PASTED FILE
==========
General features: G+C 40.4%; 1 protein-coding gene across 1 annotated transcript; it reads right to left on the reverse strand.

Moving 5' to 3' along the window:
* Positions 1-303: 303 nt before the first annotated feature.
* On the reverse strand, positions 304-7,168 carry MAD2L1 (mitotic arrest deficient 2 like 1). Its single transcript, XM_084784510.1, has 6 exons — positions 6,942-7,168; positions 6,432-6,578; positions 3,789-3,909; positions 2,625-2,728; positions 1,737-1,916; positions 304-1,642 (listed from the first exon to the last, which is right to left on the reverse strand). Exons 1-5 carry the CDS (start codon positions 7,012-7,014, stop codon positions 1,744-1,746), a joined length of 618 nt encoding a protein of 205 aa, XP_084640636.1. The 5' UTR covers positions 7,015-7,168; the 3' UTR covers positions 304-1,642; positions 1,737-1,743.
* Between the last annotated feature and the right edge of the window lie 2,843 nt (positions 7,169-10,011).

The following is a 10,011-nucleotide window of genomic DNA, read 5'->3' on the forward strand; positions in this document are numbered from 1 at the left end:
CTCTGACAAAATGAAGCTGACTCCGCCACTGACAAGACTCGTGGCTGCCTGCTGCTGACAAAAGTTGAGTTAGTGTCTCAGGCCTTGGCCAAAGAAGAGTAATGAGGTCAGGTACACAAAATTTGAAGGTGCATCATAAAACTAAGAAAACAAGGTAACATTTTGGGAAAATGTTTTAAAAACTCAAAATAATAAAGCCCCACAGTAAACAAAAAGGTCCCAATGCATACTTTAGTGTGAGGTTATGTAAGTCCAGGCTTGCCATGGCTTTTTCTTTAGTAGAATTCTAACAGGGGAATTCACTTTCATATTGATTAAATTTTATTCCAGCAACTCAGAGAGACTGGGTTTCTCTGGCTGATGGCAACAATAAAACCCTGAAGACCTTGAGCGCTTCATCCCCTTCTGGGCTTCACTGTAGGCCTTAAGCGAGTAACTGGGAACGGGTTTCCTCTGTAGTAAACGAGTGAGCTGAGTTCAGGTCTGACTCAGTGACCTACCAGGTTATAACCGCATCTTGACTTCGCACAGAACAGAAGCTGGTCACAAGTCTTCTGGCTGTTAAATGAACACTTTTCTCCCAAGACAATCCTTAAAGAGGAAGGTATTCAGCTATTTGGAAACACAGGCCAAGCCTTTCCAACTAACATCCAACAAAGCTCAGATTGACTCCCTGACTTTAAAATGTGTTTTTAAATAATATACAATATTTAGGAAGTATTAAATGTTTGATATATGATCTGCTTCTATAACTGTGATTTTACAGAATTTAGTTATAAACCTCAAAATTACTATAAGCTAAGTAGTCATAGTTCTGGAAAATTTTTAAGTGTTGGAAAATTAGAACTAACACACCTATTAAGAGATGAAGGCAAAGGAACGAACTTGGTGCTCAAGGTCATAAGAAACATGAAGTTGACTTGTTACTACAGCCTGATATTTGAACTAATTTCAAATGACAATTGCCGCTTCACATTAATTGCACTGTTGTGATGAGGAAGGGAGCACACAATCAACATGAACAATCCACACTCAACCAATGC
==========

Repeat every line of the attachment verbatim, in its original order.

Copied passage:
General features: G+C 40.4%; 1 protein-coding gene across 1 annotated transcript; it reads right to left on the reverse strand.

Moving 5' to 3' along the window:
* Positions 1-303: 303 nt before the first annotated feature.
* On the reverse strand, positions 304-7,168 carry MAD2L1 (mitotic arrest deficient 2 like 1). Its single transcript, XM_084784510.1, has 6 exons — positions 6,942-7,168; positions 6,432-6,578; positions 3,789-3,909; positions 2,625-2,728; positions 1,737-1,916; positions 304-1,642 (listed from the first exon to the last, which is right to left on the reverse strand). Exons 1-5 carry the CDS (start codon positions 7,012-7,014, stop codon positions 1,744-1,746), a joined length of 618 nt encoding a protein of 205 aa, XP_084640636.1. The 5' UTR covers positions 7,015-7,168; the 3' UTR covers positions 304-1,642; positions 1,737-1,743.
* Between the last annotated feature and the right edge of the window lie 2,843 nt (positions 7,169-10,011).

The following is a 10,011-nucleotide window of genomic DNA, read 5'->3' on the forward strand; positions in this document are numbered from 1 at the left end:
CTCTGACAAAATGAAGCTGACTCCGCCACTGACAAGACTCGTGGCTGCCTGCTGCTGACAAAAGTTGAGTTAGTGTCTCAGGCCTTGGCCAAAGAAGAGTAATGAGGTCAGGTACACAAAATTTGAAGGTGCATCATAAAACTAAGAAAACAAGGTAACATTTTGGGAAAATGTTTTAAAAACTCAAAATAATAAAGCCCCACAGTAAACAAAAAGGTCCCAATGCATACTTTAGTGTGAGGTTATGTAAGTCCAGGCTTGCCATGGCTTTTTCTTTAGTAGAATTCTAACAGGGGAATTCACTTTCATATTGATTAAATTTTATTCCAGCAACTCAGAGAGACTGGGTTTCTCTGGCTGATGGCAACAATAAAACCCTGAAGACCTTGAGCGCTTCATCCCCTTCTGGGCTTCACTGTAGGCCTTAAGCGAGTAACTGGGAACGGGTTTCCTCTGTAGTAAACGAGTGAGCTGAGTTCAGGTCTGACTCAGTGACCTACCAGGTTATAACCGCATCTTGACTTCGCACAGAACAGAAGCTGGTCACAAGTCTTCTGGCTGTTAAATGAACACTTTTCTCCCAAGACAATCCTTAAAGAGGAAGGTATTCAGCTATTTGGAAACACAGGCCAAGCCTTTCCAACTAACATCCAACAAAGCTCAGATTGACTCCCTGACTTTAAAATGTGTTTTTAAATAATATACAATATTTAGGAAGTATTAAATGTTTGATATATGATCTGCTTCTATAACTGTGATTTTACAGAATTTAGTTATAAACCTCAAAATTACTATAAGCTAAGTAGTCATAGTTCTGGAAAATTTTTAAGTGTTGGAAAATTAGAACTAACACACCTATTAAGAGATGAAGGCAAAGGAACGAACTTGGTGCTCAAGGTCATAAGAAACATGAAGTTGACTTGTTACTACAGCCTGATATTTGAACTAATTTCAAATGACAATTGCCGCTTCACATTAATTGCACTGTTGTGATGAGGAAGGGAGCACACAATCAACATGAACAATCCACACTCAACCAATGC